It’s one of my favourite images from the Space Age. The Large Angle and Spectrometric Coronagraph (LASCO) took it on 15 May 2000. Four planets and the Pleiades star cluster were almost in line with the Sun – which chose this theatrical moment to blast off a huge puff of gas in a coronal mass ejection (CME). So I’m not surprised to find the picture in Our Explosive Sun by Pål Brekke, a colourful book that’s just been published by Springer.

Pål Brekke (NRS)

Pål (pronounced Paul) is a Norwegian solar physicist who worked in the SOHO team for more than a decade, latterly as Deputy Project Scientist. We’ve known each other well from the time when I was writing a lot for the European Space Agency. Pål’s now a Senior Advisor at the Norwegian Space Centre.

Let’s be clear that Our Explosive Sun is a book for beginners, be they amateur astronomers, aurora watchers, high school students, or interested non-experts of any description. There’s plenty of elementary information about our mother star and the Solar System, and about how to observe the Sun safely or photograph the Northern Lights. Making the book distinctive are a mass of extraordinarily vivid and up to date illustrations, plus the occasional insights you get only from a true expert.

For example, in warning of the dangers that solar explosions will pose to astronauts flying to the Moon or Mars, Pål reminds us that the lunar flights of Apollos 16 and 17, in April and December 1972, were lucky to miss a big burst of deadly solar protons in August of that year. And in explaining the distances of stars, he notes that in about 40 years time an astronomer with a supertelescope on a planet in the Pleiades star cluster might in principle see Galileo turning his own telescope on the Pleaides for the first time, from a distance of 440 light-years.

It’s a pity perhaps that Pål doesn’t mention cosmic rays, which provide one of the great markers of solar variations both currently and in the past. And his remarks on solar activity and climate change are brief and rather cautious, e.g.: One thousand years ago, it was warmer on Greenland than today. … Human-driven climate change will work in addition to natural climate variability mainly caused by the Sun.

References

Pål Brekke, Our Explosive Sun: A Visual Feast of Our Source of Light and Life, Springer 2012. [Hardcover]

Amazon UK: http://www.amazon.co.uk/Our-Explosive-Sun-Visual-Source/dp/146140570X


Utopia beats Dystopia

30/11/2011

Predictions Revisited

Let’s lay Malthus to Rest

After all that Halloween anguish about the global population reaching 7 billion, how refreshing to have an upbeat assessment of the world food situation! It comes from the retiring professor of sustainable development and food security at Wageningen University in the Netherlands. “Hindsights in Perspective” was the title of Rudy Rabbinge’s farewell address, and you can see a press release about it here http://www.wageningenuniversity.nl/UK/newsagenda/news/RR_UK111129.htm

Two hundred years ago, Malthus predicted that the world would be unable to feed the growing population. The fact that he was manifestly wrong is illustrated by the current situation in which the population has increased seven-fold, but there is now more food per head available than in 1800.”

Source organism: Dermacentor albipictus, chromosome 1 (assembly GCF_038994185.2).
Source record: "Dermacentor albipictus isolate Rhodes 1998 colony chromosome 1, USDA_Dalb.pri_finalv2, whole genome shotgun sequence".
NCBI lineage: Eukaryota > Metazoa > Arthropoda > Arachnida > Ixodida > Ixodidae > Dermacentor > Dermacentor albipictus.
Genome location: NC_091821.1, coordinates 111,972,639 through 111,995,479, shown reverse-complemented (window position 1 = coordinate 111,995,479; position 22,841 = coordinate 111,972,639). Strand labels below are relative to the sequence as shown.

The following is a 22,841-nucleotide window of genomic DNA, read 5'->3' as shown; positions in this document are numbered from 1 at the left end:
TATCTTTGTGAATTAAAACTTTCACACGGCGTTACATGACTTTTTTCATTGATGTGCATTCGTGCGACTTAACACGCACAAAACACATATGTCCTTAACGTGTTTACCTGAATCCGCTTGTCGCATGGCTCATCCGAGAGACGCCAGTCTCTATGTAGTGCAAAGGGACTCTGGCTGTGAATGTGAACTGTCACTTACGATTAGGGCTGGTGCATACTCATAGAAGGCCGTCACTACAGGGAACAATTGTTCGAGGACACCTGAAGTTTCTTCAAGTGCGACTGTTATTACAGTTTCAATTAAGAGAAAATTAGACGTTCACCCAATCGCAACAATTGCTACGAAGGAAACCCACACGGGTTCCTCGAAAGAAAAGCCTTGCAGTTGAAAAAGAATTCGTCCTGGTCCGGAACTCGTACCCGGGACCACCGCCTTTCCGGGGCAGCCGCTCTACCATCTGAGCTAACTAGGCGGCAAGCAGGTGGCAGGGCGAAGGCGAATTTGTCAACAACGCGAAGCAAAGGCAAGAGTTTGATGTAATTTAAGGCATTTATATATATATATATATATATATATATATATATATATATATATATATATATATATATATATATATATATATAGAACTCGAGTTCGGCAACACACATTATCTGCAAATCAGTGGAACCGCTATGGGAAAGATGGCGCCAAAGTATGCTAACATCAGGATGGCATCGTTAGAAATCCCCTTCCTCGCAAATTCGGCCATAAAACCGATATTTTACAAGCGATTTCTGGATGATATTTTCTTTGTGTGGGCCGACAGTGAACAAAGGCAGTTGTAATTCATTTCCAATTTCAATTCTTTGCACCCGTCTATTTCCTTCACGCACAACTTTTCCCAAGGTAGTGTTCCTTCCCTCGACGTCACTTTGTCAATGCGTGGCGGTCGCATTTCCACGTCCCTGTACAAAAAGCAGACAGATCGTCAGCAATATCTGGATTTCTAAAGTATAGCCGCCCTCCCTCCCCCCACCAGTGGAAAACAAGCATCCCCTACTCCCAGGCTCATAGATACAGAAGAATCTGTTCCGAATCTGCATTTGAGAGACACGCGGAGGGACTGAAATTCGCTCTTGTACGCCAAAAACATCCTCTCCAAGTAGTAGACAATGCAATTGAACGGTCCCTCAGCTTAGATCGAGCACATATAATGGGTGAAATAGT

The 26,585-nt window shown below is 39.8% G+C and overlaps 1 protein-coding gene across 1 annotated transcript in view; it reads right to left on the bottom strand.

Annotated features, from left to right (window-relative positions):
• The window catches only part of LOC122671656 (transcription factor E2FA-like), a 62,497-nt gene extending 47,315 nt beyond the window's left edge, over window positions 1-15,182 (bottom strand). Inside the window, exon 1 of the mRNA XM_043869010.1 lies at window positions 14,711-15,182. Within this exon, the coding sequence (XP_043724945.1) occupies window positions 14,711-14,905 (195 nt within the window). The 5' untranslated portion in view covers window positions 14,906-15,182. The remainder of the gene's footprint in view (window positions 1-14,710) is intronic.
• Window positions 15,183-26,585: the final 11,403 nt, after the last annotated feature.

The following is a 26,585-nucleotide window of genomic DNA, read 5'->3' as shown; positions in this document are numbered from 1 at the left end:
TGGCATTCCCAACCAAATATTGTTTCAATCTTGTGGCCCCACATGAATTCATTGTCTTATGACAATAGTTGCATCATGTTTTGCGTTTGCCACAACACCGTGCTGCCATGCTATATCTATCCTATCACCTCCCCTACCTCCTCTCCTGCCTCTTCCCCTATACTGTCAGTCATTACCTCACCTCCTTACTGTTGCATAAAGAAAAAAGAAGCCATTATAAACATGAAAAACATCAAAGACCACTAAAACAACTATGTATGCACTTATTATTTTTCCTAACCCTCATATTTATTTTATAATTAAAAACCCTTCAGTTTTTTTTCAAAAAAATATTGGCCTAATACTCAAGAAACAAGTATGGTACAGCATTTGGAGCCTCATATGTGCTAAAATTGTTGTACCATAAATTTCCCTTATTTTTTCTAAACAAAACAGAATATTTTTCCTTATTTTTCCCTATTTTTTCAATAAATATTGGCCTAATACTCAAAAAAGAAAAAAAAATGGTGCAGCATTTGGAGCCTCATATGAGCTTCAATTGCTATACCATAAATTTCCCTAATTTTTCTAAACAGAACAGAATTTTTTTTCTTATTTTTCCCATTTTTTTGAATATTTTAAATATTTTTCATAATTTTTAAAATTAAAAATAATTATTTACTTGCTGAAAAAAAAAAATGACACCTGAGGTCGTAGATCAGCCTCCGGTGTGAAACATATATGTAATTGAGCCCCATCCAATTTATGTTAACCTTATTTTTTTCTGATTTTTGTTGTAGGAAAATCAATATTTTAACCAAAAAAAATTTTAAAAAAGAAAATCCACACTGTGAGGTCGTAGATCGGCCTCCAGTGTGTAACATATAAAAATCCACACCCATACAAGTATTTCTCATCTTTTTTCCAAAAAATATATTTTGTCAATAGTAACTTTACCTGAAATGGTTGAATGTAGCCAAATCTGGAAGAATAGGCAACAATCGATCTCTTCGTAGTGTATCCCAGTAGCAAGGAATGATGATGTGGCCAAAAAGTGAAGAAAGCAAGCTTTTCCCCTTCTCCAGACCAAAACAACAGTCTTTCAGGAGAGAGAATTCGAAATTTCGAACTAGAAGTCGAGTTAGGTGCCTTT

Other points from Prof. Rabbinge:

 

Rudy Rabbinge. Photo Wageningen U.

  • The notion of a present or future shortage is a misunderstanding – this is not the case anywhere in the world, except in China.
  • We do not need extra agricultural land in order to feed the world population in the coming decades.
  • The damage caused to the environment by farming has dropped considerably.
  • Ineffective policy, unequal distribution of production and poor food distribution still leads to a billion people going hungry — a disgrace that warrants a world-wide reaction.
  • Science gives cause for utopian thinking with good prospects rather than anti-utopian (dystopian) defeatism; whilst naive optimism is dangerous, unfounded pessimism is discouraging and frustrating,

Back in 1967, in The Environment Game (Secker & Warburg) I visualized an implosion of food production into small, intensive operations, such that most land could be restored to nature. This is a theme at Wageningen too:

Rabbinge refers to the energy-producing greenhouse (which could be operational in the coming years), energy-neutral buildings, and small-scale power generation by means of bio-solar cells. If agricultural production is concentrated at the well-endowed locations, geared up to high production, the world will be in a position both to sustain agro-biodiversity (the combination of natural disease control and biological control mechanisms in the fields) and to release areas of agricultural land for nature. This will require more energy per unit of area but less per unit of product.

Postscript: Prof. Rabbinge feels more affinity with the Malthus’s French contemporary, the mathematician and philosopher Condorcet, who believed in dramatic change thanks to man´s ingenuity. You can see the Marquis de Condorcet’s book on Progress (1795, trs into English 1796) here http://oll.libertyfund.org/index.php?option=com_staticxt&staticfile=show.php%3Ftitle=1669&Itemid=27#toc_list Before getting too zealously utopian, please remember that Condorcet was a prominent supporter of the French Revolution but then died as one of its many victims. Failures are due to politics, not science and technology.

For earlier posts about Malthusian errors see: http://calderup.wordpress.com/2010/07/12/the-population-bomb/ and http://calderup.wordpress.com/2010/06/24/malthus-with-a-computer/


Royal Society Winton Book Prize

18/11/2011

Uncategorized

In Praise of Idleness

That was the title of a famous essay by Bertrand Russell. Being myself a lifelong victim of the protestant work ethic, I was impressed at the Royal Society last night when the prize for science books 2011, now sponsored by Winton Capital Management, went to Gavin Pretor-Pinney for The Wavewatcher’s Companion (Bloomsbury).

 

Gavin Pretor-Pinney

Although the book has a beach chair with sea waves on its cover (an icon of idleness) it covers waves of every kind you’d think of, and some you wouldn’t. Given the chance to read a passage from his book during the ceremonies, Pretor-Pinney chose the intricate waves of hungry amoebae. They assemble to make a slug-like object and then build a tower from which they send spores to look for happier hunting grounds.